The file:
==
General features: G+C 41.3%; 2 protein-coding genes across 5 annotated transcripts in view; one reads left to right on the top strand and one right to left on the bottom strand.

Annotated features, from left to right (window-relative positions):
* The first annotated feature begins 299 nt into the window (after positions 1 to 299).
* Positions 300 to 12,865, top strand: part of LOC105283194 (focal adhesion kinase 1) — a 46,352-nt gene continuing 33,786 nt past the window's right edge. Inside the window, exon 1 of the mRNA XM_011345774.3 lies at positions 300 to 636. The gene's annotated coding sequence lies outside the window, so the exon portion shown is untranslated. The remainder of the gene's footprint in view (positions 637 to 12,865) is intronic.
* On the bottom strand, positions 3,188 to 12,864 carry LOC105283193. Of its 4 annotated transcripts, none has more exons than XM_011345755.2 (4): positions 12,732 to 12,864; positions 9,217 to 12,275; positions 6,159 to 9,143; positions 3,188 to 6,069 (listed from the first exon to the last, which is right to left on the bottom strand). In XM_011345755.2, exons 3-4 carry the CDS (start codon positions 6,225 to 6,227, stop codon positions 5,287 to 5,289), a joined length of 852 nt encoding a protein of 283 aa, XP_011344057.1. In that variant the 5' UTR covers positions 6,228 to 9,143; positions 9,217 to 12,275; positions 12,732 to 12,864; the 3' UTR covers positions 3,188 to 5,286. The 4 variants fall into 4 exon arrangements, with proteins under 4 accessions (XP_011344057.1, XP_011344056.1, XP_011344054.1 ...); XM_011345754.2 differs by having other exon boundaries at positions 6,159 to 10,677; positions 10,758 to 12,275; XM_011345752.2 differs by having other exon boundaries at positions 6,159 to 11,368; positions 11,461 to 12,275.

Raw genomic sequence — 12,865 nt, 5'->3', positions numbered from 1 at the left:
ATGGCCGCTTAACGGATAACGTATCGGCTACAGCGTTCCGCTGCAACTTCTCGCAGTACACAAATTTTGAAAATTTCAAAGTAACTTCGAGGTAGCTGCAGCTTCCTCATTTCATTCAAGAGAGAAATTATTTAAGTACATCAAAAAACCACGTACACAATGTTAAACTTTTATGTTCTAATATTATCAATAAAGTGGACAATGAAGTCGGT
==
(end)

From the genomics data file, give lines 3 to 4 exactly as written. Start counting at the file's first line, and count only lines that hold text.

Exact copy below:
* The first annotated feature begins 299 nt into the window (after positions 1 to 299).
* Positions 300 to 12,865, top strand: part of LOC105283194 (focal adhesion kinase 1) — a 46,352-nt gene continuing 33,786 nt past the window's right edge. Inside the window, exon 1 of the mRNA XM_011345774.3 lies at positions 300 to 636. The gene's annotated coding sequence lies outside the window, so the exon portion shown is untranslated. The remainder of the gene's footprint in view (positions 637 to 12,865) is intronic.